In the summer of 1960, a former FBI and sometime CIA man named Robert Maheu was handed an important mission by the latter agency — engaging the Mafia to assassinate Cuban leader Fidel Castro.
Maheu knew exactly whom to call. The new book “Handsome Johnny: The Life and Death of Johnny Rosselli — Gentleman Gangster, Hollywood Producer, CIA Assassin,” by Lee Server (St. Martin’s Press), provides the most detailed description of the plot against Castro to date, and introduces Rosselli as the link between the mob, Hollywood and the CIA.
Rosselli had been friends and associates with the likes of Al Capone, Charlie Chaplin and Columbia Pictures co-founder and President Harry Cohn.
He was one of the most powerful gangsters in Los Angeles, and the right person for Maheu to enlist.
Still, it was an odd and risky request. Certainly, the mob hated Castro, as it had made Cuba its playground before Castro took over and confiscated its property. But the Mafia wasn’t a fan of the US federal government, either.
According to Server, Maheu offered $ 150,000, which Rosselli told him to keep. If he did the job, it would be for love of country, although getting the mob’s Cuban properties back was a not-insignificant benefit.
Before he could say yes, though, he had to clear it with the big boss in Chicago, Sam Giancana. (The mob there was known as the Outfit.)
Giancana approved the mission. He relished the chance to get back at Castro for confiscating his Cuban properties, including nightclubs and a fleet of shrimp boats. But Giancana saw yet another chance to have the government and the mob working together, believing the federal government would wind up owing him more than it could ever repay.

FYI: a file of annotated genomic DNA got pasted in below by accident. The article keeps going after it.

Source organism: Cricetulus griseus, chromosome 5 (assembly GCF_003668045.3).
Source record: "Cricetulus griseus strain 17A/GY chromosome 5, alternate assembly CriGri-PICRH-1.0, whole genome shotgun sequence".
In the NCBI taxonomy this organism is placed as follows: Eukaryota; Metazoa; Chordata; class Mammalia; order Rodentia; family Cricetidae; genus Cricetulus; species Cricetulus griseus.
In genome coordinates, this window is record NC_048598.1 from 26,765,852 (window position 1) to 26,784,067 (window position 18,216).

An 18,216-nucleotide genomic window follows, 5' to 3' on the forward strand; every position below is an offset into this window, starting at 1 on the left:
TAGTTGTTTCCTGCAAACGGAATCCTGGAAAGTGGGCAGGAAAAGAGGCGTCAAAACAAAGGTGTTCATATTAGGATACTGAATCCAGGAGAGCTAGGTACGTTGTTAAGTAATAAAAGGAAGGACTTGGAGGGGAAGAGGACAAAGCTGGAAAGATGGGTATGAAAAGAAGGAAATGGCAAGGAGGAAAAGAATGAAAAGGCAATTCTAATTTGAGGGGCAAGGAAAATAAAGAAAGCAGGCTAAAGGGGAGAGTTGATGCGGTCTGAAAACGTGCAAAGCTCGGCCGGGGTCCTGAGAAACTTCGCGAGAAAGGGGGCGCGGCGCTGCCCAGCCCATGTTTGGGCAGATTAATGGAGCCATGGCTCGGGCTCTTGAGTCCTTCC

As it happened, writes Server, the Outfit was already working hard to try to get John F. Kennedy elected president.
Not long before, the name Kennedy had been anathema to the Outfit, as the candidate’s brother Robert Kennedy had served as chief counsel for a congressional committee dedicated to destroying organized crime and had been a vocal, public mouthpiece against it.
But Server lays out how earlier that year, family patriarch Joseph Kennedy, not wanting to leave his son’s election to chance, decided to ask the Outfit for help and approached Giancana through their mutual friend, Frank Sinatra.
The superstar crooner vouched for the Kennedys, telling Giancana on the golf course, “I believe in this man,” meaning JFK. “I think he’s going to make us a good president. With your help, I think we can work this out.”
Giancana started to lay out the Outfit’s concerns, but Joe Kennedy waved them away.
After commiserating about Bobby — his father reportedly told the men he had no idea how his boy had become such a prig — Kennedy said that if the Outfit helped JFK win Illinois, the federal government would owe them one and Bobby would not be a problem.
“It’s Jack who’s running for president, not Bobby,” he said. “This is business, not politics.”
Now, with the request to kill Castro, Giancana pictured a federal government that would be virtually in his pocket if the Outfit could deliver.
Server writes that the assassination-planning team — consisting of Rosselli, Maheu, Maheu’s CIA case officer, James O’Connell, Giancana, a mystery contact of Rosselli’s said to be a link to the Cubans, and south Florida mob boss Santo Trafficante Jr., who had also lost property to Castro — met in Miami in October to discuss details.
O’Connell suggested a “gangland-style hit” with “machine guns blasting,” writes Server, but the gangsters vetoed that, believing it would fail and get the gunmen killed. They thought that either poisoning or a sniper shooting from long range were their best options.
‘They f–ked us. The Kennedys f–ked us good.’
O’Connell had a source for poisons, and Trafficante said he’d provide the killer.
As they waited in Miami for Trafficante to find the right person, the operation was almost derailed by Giancana’s love life.
Rosselli told Maheu that Giancana had to leave Miami for Las Vegas. Maheu was incensed, as they were in the middle of a mission and the CIA had gone to great pains to establish the protocol for Castro’s death, with an improvised army lying in wait to take over the Cuban government. As the army was ragtag, Castro’s murder needed to happen fast and all involved needed to stay put.